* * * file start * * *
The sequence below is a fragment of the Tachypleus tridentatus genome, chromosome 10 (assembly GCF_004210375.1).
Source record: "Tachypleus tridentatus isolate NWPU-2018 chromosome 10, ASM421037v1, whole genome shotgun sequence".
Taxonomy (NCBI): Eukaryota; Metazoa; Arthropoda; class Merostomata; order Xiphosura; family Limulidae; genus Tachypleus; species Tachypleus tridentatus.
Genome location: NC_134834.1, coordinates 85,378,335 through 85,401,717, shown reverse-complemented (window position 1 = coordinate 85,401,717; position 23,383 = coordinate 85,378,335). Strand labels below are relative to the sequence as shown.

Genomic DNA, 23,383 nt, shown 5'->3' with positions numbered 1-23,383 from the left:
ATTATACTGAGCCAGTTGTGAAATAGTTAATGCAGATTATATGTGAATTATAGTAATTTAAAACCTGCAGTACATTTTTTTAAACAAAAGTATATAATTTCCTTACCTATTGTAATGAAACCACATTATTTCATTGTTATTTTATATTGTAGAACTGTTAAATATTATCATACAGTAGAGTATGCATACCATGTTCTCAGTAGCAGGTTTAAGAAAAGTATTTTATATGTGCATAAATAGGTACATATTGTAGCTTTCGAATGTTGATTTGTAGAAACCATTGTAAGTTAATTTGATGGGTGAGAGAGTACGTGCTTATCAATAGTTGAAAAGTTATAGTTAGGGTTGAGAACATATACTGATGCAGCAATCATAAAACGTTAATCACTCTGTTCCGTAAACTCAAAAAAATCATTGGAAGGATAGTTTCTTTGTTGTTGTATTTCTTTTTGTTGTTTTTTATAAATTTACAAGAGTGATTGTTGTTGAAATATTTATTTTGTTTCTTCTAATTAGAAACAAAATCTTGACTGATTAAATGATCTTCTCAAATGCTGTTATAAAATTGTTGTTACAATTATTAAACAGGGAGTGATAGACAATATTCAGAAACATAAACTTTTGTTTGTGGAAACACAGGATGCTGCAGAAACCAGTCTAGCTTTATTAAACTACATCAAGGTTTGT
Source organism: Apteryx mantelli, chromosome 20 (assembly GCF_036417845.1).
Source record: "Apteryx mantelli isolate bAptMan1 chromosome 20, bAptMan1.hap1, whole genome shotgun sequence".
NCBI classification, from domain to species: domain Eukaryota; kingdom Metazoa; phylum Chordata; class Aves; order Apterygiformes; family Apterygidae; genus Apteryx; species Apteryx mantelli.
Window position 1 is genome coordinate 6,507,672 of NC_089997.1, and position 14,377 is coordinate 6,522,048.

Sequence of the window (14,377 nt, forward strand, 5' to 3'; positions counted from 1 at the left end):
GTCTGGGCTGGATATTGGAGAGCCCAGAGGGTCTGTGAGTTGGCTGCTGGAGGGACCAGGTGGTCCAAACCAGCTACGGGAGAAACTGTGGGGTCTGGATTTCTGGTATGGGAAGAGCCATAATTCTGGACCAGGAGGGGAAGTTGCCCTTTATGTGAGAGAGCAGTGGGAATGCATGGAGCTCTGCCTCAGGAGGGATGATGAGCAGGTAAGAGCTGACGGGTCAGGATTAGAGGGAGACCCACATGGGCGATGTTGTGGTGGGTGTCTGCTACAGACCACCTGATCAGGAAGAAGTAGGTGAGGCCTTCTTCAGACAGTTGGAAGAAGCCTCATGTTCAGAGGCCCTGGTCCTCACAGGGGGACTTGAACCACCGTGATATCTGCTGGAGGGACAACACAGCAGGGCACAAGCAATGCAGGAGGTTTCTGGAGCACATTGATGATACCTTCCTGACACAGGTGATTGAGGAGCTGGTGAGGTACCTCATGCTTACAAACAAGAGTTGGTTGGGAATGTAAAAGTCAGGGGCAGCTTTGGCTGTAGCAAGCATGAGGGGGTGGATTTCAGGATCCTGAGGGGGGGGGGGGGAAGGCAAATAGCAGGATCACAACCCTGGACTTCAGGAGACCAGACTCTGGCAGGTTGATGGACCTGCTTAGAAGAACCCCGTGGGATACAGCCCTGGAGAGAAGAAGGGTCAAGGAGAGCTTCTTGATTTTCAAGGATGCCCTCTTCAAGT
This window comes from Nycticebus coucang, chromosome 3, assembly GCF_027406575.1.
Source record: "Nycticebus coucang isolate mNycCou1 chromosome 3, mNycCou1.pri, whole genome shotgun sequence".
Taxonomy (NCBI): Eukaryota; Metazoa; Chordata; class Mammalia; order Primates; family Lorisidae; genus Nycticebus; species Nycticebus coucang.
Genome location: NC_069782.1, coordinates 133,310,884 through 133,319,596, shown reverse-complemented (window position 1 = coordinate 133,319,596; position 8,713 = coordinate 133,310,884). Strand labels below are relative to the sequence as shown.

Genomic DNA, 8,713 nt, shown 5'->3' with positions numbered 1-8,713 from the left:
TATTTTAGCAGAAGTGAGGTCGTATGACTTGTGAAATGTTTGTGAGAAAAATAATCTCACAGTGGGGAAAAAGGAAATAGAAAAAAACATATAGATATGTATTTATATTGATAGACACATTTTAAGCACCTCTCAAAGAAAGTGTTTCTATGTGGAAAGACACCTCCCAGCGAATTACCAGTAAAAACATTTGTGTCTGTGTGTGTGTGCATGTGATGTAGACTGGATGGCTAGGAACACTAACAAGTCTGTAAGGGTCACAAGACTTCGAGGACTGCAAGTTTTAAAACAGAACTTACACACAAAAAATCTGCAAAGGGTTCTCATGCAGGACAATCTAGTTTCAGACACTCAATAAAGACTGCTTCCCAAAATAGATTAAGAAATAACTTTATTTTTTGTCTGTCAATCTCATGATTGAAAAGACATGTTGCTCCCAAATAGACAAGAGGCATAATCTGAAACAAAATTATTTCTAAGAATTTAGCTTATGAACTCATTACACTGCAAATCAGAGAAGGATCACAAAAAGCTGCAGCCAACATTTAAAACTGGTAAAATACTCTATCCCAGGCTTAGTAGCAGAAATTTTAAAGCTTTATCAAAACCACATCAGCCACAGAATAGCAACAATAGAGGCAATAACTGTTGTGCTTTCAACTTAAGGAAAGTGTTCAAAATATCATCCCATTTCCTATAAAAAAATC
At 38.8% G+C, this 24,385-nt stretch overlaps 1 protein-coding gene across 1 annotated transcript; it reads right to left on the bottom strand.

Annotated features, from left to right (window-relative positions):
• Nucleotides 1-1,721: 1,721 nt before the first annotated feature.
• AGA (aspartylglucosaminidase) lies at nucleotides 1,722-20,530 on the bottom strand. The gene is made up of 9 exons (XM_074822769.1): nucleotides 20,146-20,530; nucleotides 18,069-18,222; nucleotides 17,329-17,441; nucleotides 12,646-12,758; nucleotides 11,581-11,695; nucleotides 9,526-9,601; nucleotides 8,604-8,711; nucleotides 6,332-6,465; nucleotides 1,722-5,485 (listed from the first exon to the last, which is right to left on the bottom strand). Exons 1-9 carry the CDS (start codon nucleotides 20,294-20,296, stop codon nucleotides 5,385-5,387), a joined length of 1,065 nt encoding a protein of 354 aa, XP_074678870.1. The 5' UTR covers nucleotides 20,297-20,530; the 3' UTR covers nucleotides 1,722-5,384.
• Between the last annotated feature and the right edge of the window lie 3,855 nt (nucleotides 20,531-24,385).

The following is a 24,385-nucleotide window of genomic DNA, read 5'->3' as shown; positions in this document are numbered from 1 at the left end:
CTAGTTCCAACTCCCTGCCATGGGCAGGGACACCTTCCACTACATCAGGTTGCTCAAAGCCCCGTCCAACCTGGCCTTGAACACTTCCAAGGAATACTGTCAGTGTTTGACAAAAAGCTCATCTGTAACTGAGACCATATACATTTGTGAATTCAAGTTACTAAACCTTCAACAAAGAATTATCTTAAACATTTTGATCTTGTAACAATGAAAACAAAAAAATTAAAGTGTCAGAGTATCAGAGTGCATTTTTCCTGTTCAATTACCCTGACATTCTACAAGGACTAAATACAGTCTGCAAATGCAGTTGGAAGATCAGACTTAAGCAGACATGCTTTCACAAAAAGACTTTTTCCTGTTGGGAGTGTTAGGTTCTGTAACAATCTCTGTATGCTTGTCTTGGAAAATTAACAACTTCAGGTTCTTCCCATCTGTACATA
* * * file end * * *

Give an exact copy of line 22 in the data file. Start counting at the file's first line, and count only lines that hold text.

• AGA (aspartylglucosaminidase) lies at nucleotides 1,722-20,530 on the bottom strand. The gene is made up of 9 exons (XM_074822769.1): nucleotides 20,146-20,530; nucleotides 18,069-18,222; nucleotides 17,329-17,441; nucleotides 12,646-12,758; nucleotides 11,581-11,695; nucleotides 9,526-9,601; nucleotides 8,604-8,711; nucleotides 6,332-6,465; nucleotides 1,722-5,485 (listed from the first exon to the last, which is right to left on the bottom strand). Exons 1-9 carry the CDS (start codon nucleotides 20,294-20,296, stop codon nucleotides 5,385-5,387), a joined length of 1,065 nt encoding a protein of 354 aa, XP_074678870.1. The 5' UTR covers nucleotides 20,297-20,530; the 3' UTR covers nucleotides 1,722-5,384.